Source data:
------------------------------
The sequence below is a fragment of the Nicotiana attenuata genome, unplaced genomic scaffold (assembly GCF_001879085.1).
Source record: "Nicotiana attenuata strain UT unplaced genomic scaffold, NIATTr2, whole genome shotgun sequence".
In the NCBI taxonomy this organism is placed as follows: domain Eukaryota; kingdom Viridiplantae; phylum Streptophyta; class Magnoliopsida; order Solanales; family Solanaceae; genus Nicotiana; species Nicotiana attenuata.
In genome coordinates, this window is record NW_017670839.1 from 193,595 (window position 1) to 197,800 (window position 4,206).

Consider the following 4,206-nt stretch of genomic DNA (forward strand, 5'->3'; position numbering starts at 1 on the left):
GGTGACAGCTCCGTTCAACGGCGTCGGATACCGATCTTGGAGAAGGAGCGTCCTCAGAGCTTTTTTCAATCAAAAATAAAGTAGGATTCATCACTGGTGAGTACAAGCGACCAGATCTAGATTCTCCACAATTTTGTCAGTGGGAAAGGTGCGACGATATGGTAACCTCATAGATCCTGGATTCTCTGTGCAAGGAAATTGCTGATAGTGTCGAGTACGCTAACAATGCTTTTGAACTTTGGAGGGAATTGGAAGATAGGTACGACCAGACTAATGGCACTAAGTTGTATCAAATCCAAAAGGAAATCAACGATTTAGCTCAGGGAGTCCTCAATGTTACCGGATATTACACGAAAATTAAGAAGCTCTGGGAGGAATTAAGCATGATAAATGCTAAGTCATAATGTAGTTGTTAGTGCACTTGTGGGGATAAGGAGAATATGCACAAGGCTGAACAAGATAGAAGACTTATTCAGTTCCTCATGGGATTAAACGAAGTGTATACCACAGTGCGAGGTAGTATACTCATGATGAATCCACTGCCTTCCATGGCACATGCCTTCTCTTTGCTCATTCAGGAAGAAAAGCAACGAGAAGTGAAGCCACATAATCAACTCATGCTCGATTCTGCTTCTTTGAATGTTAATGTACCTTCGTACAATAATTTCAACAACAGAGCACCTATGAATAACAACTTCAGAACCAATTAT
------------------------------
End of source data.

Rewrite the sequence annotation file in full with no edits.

The sequence below is a fragment of the Nicotiana attenuata genome, unplaced genomic scaffold (assembly GCF_001879085.1).
Source record: "Nicotiana attenuata strain UT unplaced genomic scaffold, NIATTr2, whole genome shotgun sequence".
In the NCBI taxonomy this organism is placed as follows: domain Eukaryota; kingdom Viridiplantae; phylum Streptophyta; class Magnoliopsida; order Solanales; family Solanaceae; genus Nicotiana; species Nicotiana attenuata.
In genome coordinates, this window is record NW_017670839.1 from 193,595 (window position 1) to 197,800 (window position 4,206).

Consider the following 4,206-nt stretch of genomic DNA (forward strand, 5'->3'; position numbering starts at 1 on the left):
GGTGACAGCTCCGTTCAACGGCGTCGGATACCGATCTTGGAGAAGGAGCGTCCTCAGAGCTTTTTTCAATCAAAAATAAAGTAGGATTCATCACTGGTGAGTACAAGCGACCAGATCTAGATTCTCCACAATTTTGTCAGTGGGAAAGGTGCGACGATATGGTAACCTCATAGATCCTGGATTCTCTGTGCAAGGAAATTGCTGATAGTGTCGAGTACGCTAACAATGCTTTTGAACTTTGGAGGGAATTGGAAGATAGGTACGACCAGACTAATGGCACTAAGTTGTATCAAATCCAAAAGGAAATCAACGATTTAGCTCAGGGAGTCCTCAATGTTACCGGATATTACACGAAAATTAAGAAGCTCTGGGAGGAATTAAGCATGATAAATGCTAAGTCATAATGTAGTTGTTAGTGCACTTGTGGGGATAAGGAGAATATGCACAAGGCTGAACAAGATAGAAGACTTATTCAGTTCCTCATGGGATTAAACGAAGTGTATACCACAGTGCGAGGTAGTATACTCATGATGAATCCACTGCCTTCCATGGCACATGCCTTCTCTTTGCTCATTCAGGAAGAAAAGCAACGAGAAGTGAAGCCACATAATCAACTCATGCTCGATTCTGCTTCTTTGAATGTTAATGTACCTTCGTACAATAATTTCAACAACAGAGCACCTATGAATAACAACTTCAGAACCAATTAT